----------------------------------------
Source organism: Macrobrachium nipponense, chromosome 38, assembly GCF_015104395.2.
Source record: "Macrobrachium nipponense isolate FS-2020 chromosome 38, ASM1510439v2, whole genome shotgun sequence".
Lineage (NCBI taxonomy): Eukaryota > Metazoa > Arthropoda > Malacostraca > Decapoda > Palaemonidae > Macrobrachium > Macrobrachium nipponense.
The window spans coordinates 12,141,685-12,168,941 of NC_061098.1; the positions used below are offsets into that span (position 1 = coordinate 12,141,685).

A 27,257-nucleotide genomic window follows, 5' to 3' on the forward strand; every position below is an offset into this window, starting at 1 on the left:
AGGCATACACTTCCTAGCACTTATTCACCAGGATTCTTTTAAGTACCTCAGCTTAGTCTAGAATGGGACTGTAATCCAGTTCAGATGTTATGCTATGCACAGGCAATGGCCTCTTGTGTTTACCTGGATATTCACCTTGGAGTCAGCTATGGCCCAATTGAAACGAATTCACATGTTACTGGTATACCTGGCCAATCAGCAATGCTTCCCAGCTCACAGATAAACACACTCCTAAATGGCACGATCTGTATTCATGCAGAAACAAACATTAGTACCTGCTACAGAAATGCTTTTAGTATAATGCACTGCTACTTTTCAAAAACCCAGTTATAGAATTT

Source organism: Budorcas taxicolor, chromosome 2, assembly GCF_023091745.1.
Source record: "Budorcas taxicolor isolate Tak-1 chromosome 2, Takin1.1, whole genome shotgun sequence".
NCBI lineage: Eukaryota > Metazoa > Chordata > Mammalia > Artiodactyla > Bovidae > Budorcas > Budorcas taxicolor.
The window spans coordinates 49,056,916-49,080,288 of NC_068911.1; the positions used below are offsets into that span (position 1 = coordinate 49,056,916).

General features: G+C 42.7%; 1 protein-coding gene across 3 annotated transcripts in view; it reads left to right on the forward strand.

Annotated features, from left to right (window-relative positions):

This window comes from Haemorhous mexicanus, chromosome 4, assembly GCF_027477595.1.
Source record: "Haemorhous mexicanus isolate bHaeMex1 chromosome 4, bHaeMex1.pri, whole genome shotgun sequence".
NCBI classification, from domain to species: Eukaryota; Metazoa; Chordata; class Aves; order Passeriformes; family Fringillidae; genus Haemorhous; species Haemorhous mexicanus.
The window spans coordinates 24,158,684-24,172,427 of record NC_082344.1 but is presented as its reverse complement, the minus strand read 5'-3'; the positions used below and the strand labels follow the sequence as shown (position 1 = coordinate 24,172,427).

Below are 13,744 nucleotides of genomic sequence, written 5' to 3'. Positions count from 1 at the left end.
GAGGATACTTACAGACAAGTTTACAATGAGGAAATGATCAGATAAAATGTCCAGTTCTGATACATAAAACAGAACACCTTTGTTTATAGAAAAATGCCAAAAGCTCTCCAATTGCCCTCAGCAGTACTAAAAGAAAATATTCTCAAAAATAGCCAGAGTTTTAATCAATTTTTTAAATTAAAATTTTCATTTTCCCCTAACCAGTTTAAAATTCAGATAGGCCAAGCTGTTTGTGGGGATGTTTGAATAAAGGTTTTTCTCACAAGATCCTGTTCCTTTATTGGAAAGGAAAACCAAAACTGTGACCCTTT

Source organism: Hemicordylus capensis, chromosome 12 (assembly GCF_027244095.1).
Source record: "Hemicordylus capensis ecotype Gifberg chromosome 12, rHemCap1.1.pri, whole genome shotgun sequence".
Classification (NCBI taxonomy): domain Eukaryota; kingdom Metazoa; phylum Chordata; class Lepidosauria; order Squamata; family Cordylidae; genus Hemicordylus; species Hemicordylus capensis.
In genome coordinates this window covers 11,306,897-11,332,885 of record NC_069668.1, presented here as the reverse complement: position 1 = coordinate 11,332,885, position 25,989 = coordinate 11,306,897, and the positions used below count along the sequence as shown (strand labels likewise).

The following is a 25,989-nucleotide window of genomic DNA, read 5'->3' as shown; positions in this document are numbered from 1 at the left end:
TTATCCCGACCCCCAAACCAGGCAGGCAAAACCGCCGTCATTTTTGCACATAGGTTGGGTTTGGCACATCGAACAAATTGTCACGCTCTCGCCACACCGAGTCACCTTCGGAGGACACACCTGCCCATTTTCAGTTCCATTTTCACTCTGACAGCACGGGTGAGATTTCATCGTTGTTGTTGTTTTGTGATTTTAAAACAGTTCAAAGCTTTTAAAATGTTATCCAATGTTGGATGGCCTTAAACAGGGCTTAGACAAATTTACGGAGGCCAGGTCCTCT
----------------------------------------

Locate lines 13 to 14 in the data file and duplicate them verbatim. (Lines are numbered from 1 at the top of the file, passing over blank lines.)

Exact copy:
This window comes from Haemorhous mexicanus, chromosome 4, assembly GCF_027477595.1.
Source record: "Haemorhous mexicanus isolate bHaeMex1 chromosome 4, bHaeMex1.pri, whole genome shotgun sequence".